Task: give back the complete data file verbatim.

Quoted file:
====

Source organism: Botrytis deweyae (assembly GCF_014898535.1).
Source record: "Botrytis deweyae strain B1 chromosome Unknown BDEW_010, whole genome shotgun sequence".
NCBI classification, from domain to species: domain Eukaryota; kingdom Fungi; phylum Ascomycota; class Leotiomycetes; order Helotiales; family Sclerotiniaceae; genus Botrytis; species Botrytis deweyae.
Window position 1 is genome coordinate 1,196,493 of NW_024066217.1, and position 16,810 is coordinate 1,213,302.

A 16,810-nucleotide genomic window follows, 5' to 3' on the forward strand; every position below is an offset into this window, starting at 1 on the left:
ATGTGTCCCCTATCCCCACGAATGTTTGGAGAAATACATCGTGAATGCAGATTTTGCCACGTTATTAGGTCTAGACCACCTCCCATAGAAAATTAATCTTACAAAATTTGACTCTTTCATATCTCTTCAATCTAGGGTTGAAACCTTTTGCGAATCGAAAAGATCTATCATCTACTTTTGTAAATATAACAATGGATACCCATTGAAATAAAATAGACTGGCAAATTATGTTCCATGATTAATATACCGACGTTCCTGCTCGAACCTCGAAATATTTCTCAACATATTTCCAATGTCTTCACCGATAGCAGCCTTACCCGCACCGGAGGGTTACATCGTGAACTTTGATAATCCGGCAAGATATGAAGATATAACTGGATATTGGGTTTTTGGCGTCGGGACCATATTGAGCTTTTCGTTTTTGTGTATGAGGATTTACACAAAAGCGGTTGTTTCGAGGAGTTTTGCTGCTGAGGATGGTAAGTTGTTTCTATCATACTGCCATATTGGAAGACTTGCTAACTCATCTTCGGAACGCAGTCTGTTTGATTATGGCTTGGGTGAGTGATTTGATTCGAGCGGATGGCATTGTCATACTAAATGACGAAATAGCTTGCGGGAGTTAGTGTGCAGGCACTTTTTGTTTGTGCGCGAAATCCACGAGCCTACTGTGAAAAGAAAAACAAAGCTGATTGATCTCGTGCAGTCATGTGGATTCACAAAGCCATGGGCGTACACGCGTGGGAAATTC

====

Source organism: Botrytis deweyae (assembly GCF_014898535.1).
Source record: "Botrytis deweyae strain B1 chromosome Unknown BDEW_010, whole genome shotgun sequence".
NCBI classification, from domain to species: domain Eukaryota; kingdom Fungi; phylum Ascomycota; class Leotiomycetes; order Helotiales; family Sclerotiniaceae; genus Botrytis; species Botrytis deweyae.
Window position 1 is genome coordinate 1,196,493 of NW_024066217.1, and position 16,810 is coordinate 1,213,302.

A 16,810-nucleotide genomic window follows, 5' to 3' on the forward strand; every position below is an offset into this window, starting at 1 on the left:
ATGTGTCCCCTATCCCCACGAATGTTTGGAGAAATACATCGTGAATGCAGATTTTGCCACGTTATTAGGTCTAGACCACCTCCCATAGAAAATTAATCTTACAAAATTTGACTCTTTCATATCTCTTCAATCTAGGGTTGAAACCTTTTGCGAATCGAAAAGATCTATCATCTACTTTTGTAAATATAACAATGGATACCCATTGAAATAAAATAGACTGGCAAATTATGTTCCATGATTAATATACCGACGTTCCTGCTCGAACCTCGAAATATTTCTCAACATATTTCCAATGTCTTCACCGATAGCAGCCTTACCCGCACCGGAGGGTTACATCGTGAACTTTGATAATCCGGCAAGATATGAAGATATAACTGGATATTGGGTTTTTGGCGTCGGGACCATATTGAGCTTTTCGTTTTTGTGTATGAGGATTTACACAAAAGCGGTTGTTTCGAGGAGTTTTGCTGCTGAGGATGGTAAGTTGTTTCTATCATACTGCCATATTGGAAGACTTGCTAACTCATCTTCGGAACGCAGTCTGTTTGATTATGGCTTGGGTGAGTGATTTGATTCGAGCGGATGGCATTGTCATACTAAATGACGAAATAGCTTGCGGGAGTTAGTGTGCAGGCACTTTTTGTTTGTGCGCGAAATCCACGAGCCTACTGTGAAAAGAAAAACAAAGCTGATTGATCTCGTGCAGTCATGTGGATTCACAAAGCCATGGGCGTACACGCGTGGGAAATTC